Regarding links… this has become a topic of confusion because of Ted’s use of the terminology. Mimix does not have links. Mimix has only atoms, views, and streams — which are sequences of atoms and views. Think of a machine that, instead of compiling what you do, simply records it, ala Bush’s Memex. There are a million tools for compiling a stream of text into something else — anything from the neighborhood map of errands that Engelbart shows in his demo (I love that he has to stop by the library on the way home.) to a complete biography of everyone mentioned in a book. Rather than linking to text, we simply include it in the stream. Some of the text we read or write may be considered canonical, and this is connected both ways with the text that refers to it. We don’t call these links because they are interchangeable with other canon, all of which is recorded in the stream!
On patents… Yes, I’ve crossed over. After writing two myself, seeing Google and other large companies use my work (at least some of them cite me, ha!), and not earning $1 from my most important patent, I’m skipping that bullshit with Mimix. Stephan points out that software publishers use “different mechanics” to make patents work. Is that ever true! The different mechanics being lawsuits and patent sharing agreements. Together, these interlocking ideas ensure that only the largest companies with the biggest legal war chests can play the patent game.
We are not yet ready to show our developments in MSL or in our viewer/editor code, but I promise there will be a Github when we are. I’m excited to get feedback on the MSL language because it’s the foundation of everything that we’re doing.
Stephan brings up an important part about privacy and that’s fundamental to our design goals. As he points out, free and open source software can be run by anyone on his or her own software so The Mimix Company isn’t involved in who uses the software or what they do with it. Even more important, the Mimix software will have baked-in encryption which even we cannot open. The only person who has access to what you read or write with Mimix is you and anyone you allow. While this places additional custodial oversight on customers (we can’t help you if you lose your keys), the benefits of not being able to help others who might want your data outweigh the extra efforts needed to protect your keys.
Mimix provides an integrated environment in two ways: First, our software will fully comply with all our documented standards for the MSL language (obviously). It will read and write valid MSL code and not use undocumented or proprietary file formats. This makes it easy to use our tools for any work you might do with MSL in any project, even using a different editor or viewer. You can still use the tools we provide without breaking anything. Second, the Mimix editing and viewing environment is fully self-contained and runs identically on Linux, Mac, and Windows. All aspects of reading, writing, organizing, backing up, etc. take place within our custom interface, which is specifically designed for correlating large and complex sets of data.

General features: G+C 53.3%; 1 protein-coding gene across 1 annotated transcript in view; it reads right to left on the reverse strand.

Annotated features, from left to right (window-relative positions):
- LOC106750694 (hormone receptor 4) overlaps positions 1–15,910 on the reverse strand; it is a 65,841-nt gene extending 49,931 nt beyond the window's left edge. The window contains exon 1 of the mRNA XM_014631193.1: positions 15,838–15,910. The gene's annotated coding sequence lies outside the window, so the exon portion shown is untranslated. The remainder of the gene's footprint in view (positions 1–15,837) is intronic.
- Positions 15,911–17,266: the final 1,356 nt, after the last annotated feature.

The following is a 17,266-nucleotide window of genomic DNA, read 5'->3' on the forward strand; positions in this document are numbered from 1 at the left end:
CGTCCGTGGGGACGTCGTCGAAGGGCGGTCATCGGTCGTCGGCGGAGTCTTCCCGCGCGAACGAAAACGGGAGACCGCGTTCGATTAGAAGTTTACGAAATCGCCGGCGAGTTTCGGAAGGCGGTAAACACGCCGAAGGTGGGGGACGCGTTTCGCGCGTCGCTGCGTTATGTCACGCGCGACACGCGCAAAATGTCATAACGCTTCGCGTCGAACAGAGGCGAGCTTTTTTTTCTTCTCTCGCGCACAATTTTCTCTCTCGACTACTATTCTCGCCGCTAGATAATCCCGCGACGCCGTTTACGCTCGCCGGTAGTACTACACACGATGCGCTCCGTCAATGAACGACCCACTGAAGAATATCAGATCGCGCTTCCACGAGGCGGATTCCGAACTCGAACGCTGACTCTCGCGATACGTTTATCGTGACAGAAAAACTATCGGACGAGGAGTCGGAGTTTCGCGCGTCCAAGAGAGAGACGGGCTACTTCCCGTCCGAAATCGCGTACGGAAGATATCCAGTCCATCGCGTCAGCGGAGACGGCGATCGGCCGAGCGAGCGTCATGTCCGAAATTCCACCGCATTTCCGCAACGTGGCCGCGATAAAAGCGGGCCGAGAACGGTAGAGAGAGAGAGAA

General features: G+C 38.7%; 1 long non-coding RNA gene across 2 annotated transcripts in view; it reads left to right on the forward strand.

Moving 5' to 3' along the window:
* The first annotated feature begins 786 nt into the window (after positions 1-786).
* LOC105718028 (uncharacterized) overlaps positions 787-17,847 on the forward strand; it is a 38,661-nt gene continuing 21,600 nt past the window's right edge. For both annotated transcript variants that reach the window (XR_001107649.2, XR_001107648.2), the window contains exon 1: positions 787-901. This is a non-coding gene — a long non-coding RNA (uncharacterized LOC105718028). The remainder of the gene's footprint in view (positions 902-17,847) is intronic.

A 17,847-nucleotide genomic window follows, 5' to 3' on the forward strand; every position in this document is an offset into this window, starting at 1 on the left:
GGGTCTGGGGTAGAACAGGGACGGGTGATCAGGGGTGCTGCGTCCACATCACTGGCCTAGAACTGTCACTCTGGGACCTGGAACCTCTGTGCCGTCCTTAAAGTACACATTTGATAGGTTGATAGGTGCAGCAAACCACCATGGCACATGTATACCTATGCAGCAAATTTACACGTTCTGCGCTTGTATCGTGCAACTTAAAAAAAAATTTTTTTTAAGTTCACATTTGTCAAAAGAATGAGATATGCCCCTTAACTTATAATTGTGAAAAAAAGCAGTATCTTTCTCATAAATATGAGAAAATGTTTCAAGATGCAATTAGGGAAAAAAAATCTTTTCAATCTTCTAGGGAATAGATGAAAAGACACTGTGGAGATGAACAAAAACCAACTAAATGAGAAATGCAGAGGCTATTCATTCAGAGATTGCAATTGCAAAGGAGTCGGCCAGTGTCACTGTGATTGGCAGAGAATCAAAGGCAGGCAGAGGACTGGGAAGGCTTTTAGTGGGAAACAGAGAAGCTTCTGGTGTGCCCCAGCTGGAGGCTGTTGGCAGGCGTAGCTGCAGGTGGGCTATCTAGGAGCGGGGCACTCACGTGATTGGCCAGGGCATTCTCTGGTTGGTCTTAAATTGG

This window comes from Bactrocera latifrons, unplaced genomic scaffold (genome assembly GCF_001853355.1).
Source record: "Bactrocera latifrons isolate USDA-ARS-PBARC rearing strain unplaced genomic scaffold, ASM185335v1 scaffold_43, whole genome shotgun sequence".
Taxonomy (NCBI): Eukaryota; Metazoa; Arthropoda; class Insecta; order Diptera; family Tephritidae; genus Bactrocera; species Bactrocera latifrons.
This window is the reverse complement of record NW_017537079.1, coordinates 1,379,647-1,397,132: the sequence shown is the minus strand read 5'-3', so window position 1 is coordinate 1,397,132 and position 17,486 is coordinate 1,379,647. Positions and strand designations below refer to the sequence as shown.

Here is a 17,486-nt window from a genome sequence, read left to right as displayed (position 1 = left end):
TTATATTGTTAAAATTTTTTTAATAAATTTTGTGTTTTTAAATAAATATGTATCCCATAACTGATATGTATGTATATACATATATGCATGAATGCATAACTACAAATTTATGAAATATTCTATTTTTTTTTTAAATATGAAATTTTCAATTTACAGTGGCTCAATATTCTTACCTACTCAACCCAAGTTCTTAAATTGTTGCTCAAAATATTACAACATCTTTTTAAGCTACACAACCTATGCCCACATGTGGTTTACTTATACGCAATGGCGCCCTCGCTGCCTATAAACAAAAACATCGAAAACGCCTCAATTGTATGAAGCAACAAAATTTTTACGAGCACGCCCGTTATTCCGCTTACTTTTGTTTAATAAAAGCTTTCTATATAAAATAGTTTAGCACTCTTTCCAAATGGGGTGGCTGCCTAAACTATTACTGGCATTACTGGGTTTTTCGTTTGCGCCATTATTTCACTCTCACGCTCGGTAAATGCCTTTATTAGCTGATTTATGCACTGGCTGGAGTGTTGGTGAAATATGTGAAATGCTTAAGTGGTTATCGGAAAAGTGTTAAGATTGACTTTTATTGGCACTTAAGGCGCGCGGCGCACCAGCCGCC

The Mimix UI will draw from much of my previous work in user interface design, semantic data, and domain-specific languages. It will be the first application of what I call Nine Eyepoints Design, a technique which builds interfaces around the spatial locations that we use in our heads (above, below, etc) when organizing every day stuff. I’m looking forward to talking more about Nine Eyepoints Design in a future blog post.
As always, my inbox is open to you, too, dear reader. Write me at email@example.com and let’s continue the conversation!
November 22, 2018
Thanksgiving is almost as famous for the dinner conversations as for the dinner itself. This year, while discussing geeky stuff with my cousin, he asked me about the latest Intel Core i9 processors and how they fit into our hardware plan. I told him that I like to buy the fastest processor I can get at the time because it lasts longer. In my experience, the very best equipment costs about half again as much as the next tier down but performs well far longer. I said, “Most people are on a three year upgrade cycle but with this approach you can get to a…”
“Five year cycle,” he said, as we finished the sentence together. Xavier was a VP of Operations for a major worldwide airline. He knows a lot about procurement cycles and getting the most out of expensive hardware. And PC hardware is expensive, there’s no doubt, which is why many companies avoid spending what they should on IT.